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Embryo Culture: Making Babies in the Twenty-first Century Hardcover – August 7, 2007

ISBN-13: 978-0374147570 ISBN-10: 0374147574

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Editorial Reviews

From Publishers Weekly

In 1978, there was one successful in-vitro fertilization baby; less than 30 years later, "more than a million" IVF children have been born worldwide. Kohl, mother of three IVF babies, has wrestled with the questions people contemplating or experiencing IVF suffer through ("Are science-babies exactly like the traditional kind?"; "How far should we go to ensure that our investment of time, emotion, and money yield a healthy baby?"; "So who am I to tinker with God's Plan and/or Mother Nature?") and the dilemmas associated with multifetal pregnancies and frozen embryos. While leading the reader step-by- step in a leisurely meander through her own successful experience, Kohl informs the naïve ("Ovaries are a woman's primary reproductive organs and the warehouse for her lifetime supply of eggs"), shares the physical ("I inject Lupron into my thigh"), drops in the technical and statistical, addresses public policy issues ("how public schools... accommodate these children, some of whom have special needs as a result of their low-birth weights") and enters the religious and political debates concerning artificial reproductive therapy. In this insightful and honest narrative, Kohl shares her experience and offers comfort and companionship for readers dealing with physical challenges, personal and marital stress, and ambivalent answers to heavy questions. (Aug.)
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From Booklist

Until a few decades ago, making a baby was a highly intimate act involving two people. It's still intimate but can involve dozens of people within a decidedly public arena. Some might shy from such an open—in the most embarrassing sense of the word—procedure. Yes, procedure, for as Kohl compellingly and mindfully reports, making a baby these days may take several physically and emotionally invasive, to say nothing of expensive, procedures. Adapting her journal from the time she learned that a decade of taking birth control pills had been unnecessary to the births of her three daughters, she lays bare her angst over such artificial means of facilitating procreation. Does God frown upon this? Are artificially procreated children marked or damaged in some unseen way? Might they be subject to discrimination in the future? She also discusses the inevitable stress brought upon her and her husband during the often unsuccessful, hope-charged, and time-consuming processes they endured. Chavez, Donna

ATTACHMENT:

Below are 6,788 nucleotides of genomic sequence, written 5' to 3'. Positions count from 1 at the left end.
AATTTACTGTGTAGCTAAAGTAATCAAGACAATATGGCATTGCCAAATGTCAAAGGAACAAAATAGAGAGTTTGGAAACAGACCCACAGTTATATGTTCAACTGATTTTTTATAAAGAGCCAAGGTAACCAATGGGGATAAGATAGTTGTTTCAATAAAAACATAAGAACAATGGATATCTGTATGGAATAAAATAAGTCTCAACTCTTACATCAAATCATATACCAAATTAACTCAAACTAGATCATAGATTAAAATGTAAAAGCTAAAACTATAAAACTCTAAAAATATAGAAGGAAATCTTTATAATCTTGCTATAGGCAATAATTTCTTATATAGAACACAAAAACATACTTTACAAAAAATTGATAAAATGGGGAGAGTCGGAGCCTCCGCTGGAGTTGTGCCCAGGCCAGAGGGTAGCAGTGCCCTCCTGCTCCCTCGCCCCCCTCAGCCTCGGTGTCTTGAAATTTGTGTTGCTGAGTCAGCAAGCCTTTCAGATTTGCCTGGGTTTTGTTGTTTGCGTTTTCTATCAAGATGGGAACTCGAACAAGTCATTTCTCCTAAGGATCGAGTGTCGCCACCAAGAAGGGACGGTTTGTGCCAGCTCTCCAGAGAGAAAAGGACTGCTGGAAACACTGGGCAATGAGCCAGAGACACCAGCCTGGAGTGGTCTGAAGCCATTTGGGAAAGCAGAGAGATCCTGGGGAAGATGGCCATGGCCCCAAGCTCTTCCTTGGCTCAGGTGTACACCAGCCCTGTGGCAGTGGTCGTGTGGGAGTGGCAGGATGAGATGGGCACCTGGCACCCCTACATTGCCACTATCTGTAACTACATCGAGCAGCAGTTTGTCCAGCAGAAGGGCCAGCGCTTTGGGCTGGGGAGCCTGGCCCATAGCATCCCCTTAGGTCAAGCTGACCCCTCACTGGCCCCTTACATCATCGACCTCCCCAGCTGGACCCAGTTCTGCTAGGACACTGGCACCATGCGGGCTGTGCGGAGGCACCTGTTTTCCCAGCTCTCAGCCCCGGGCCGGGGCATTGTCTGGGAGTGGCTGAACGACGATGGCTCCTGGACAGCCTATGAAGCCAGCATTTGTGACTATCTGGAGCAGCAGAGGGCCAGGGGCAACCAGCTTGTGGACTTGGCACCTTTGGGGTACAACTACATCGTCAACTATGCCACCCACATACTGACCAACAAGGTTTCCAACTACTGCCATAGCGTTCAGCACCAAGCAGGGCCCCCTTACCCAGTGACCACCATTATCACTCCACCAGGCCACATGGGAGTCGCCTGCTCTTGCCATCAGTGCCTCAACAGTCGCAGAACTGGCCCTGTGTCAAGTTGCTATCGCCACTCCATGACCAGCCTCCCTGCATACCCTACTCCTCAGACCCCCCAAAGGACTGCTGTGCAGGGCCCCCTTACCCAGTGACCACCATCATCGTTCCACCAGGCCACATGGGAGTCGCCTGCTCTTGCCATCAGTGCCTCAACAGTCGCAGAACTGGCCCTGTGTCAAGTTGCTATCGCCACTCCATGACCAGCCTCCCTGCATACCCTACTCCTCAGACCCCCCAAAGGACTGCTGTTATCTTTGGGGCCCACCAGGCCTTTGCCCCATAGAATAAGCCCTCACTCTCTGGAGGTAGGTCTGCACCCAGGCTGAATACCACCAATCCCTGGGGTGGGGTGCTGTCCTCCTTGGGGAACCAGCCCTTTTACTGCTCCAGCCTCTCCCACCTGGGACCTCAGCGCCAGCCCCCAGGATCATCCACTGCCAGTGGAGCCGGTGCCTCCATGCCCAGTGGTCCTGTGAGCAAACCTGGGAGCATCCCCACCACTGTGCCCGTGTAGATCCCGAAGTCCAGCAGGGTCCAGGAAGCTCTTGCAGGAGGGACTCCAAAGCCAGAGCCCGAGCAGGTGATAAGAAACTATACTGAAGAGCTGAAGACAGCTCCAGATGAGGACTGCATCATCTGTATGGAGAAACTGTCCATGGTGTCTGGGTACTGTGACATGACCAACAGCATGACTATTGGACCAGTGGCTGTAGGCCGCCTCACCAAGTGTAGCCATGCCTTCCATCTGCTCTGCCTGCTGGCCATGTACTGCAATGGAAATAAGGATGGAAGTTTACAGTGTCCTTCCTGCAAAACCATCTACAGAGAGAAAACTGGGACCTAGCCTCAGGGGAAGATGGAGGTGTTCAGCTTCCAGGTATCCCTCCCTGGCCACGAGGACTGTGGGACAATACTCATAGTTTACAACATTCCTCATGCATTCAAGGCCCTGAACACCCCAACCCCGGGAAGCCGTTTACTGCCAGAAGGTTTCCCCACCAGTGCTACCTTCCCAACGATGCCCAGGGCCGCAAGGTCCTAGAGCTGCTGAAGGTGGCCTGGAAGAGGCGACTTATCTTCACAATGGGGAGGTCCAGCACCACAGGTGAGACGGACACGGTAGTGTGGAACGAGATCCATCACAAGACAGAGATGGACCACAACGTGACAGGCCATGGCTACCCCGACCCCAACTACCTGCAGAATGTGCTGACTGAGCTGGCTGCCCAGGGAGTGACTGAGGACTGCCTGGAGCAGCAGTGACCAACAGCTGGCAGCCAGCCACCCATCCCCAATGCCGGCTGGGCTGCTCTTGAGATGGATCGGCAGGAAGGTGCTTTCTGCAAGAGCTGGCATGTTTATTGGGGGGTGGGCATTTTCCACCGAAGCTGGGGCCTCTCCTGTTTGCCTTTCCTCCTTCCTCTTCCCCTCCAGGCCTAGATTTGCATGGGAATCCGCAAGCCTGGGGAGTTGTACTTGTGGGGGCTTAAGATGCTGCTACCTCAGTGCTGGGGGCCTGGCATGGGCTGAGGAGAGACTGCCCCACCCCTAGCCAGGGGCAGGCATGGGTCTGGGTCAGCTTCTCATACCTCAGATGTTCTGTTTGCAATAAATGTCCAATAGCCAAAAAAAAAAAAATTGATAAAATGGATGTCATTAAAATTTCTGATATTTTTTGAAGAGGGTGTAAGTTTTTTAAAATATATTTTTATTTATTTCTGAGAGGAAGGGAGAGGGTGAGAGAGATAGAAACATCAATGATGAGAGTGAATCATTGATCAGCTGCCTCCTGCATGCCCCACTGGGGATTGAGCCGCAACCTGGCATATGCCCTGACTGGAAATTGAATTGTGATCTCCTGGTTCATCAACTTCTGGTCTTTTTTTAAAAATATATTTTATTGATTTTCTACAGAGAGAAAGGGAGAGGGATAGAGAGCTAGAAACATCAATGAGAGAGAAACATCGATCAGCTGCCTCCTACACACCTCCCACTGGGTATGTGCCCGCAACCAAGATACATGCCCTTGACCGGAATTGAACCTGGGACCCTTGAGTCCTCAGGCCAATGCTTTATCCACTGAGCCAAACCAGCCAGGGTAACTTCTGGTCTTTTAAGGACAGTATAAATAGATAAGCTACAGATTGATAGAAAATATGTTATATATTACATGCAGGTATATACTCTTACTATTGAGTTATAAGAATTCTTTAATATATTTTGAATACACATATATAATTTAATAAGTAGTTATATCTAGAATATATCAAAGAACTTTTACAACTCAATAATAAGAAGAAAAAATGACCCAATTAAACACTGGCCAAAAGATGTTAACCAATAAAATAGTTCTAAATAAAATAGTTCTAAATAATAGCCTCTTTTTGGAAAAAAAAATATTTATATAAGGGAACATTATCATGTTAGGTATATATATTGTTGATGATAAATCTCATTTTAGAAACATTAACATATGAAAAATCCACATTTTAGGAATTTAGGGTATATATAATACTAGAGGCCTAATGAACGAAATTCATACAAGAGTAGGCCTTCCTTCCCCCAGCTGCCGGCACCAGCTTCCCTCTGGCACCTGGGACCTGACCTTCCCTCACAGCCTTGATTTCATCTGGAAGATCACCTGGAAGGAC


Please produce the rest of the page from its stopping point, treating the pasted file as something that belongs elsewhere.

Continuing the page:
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Product Details

  • Hardcover: 304 pages
  • Publisher: Farrar, Straus and Giroux (August 7, 2007)
  • Language: English
  • ISBN-10: 0374147574
  • ISBN-13: 978-0374147570
  • Product Dimensions: 8.5 x 5.6 x 1 inches
  • Shipping Weight: 13.6 ounces
  • Average Customer Review: 4.5 out of 5 stars  See all reviews (2 customer reviews)
  • Amazon Best Sellers Rank: #3,315,392 in Books (See Top 100 in Books)

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2 of 2 people found the following review helpful By anon on August 8, 2007
Format: Hardcover
Beth Kohl has done a marvelous job making the reader feel as if he or she is a silent observer of the long road to parenthood that she and her husband traveled. From the nitty gritty of IVF to the scary parts of pregnancy to the humor of it all, Beth gives us a rare window into her journey to parenthood. She also outlines and discusses many of the legal, moral and ethical issues raised by IVF and other reproductive technologies, and shares her views on these issues. An excellent read for anyone who is a parent or might become one !
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3 of 4 people found the following review helpful By Elevate Difference on September 23, 2007
Format: Hardcover
With Embryo Culture, we welcome a thinking woman's guide to the experience of undergoing in-vitro fertilization (IVF). Like the recent Waiting for Daisy by Peggy Orenstein, it is a personal account of overcoming infertility that covers the attendant marital tension, feelings of frustration and inadequacy, and the ups and downs of medical intervention.

Perhaps more interestingly, however, this is also a comprehensive rundown of the soul searching and philosophical speculation that accompanies IVF for the patient, supplemented by facts, statistics and compelling cultural analysis. Kohl deftly leads us through religious attitudes; the ethics, risks and rewards of tampering with nature; and whether IVF represents a symptom of Western consumerist excess when there are so many children awaiting adoption. While the writing about her personal experiences sometimes includes random and artless tangents, Kohl's writing is at its best during the quasi-journalistic, philosophical and analytical passages.

Unfortunately, the book does not offer a feminist perspective on women's quest for meaning through parenthood. Kohl laments, "With my polycystic ovaries, I worried I was doomed to a depthless life, and that I'd die with my mothering strength un-tapped and my life purpose unfulfilled." She does not question the non-biological programming that may be in part responsible for feelings of inadequacy related to her infertility, or prompt herself to examine why an educated and accomplished woman might feel doomed to a "depthless life" without children.
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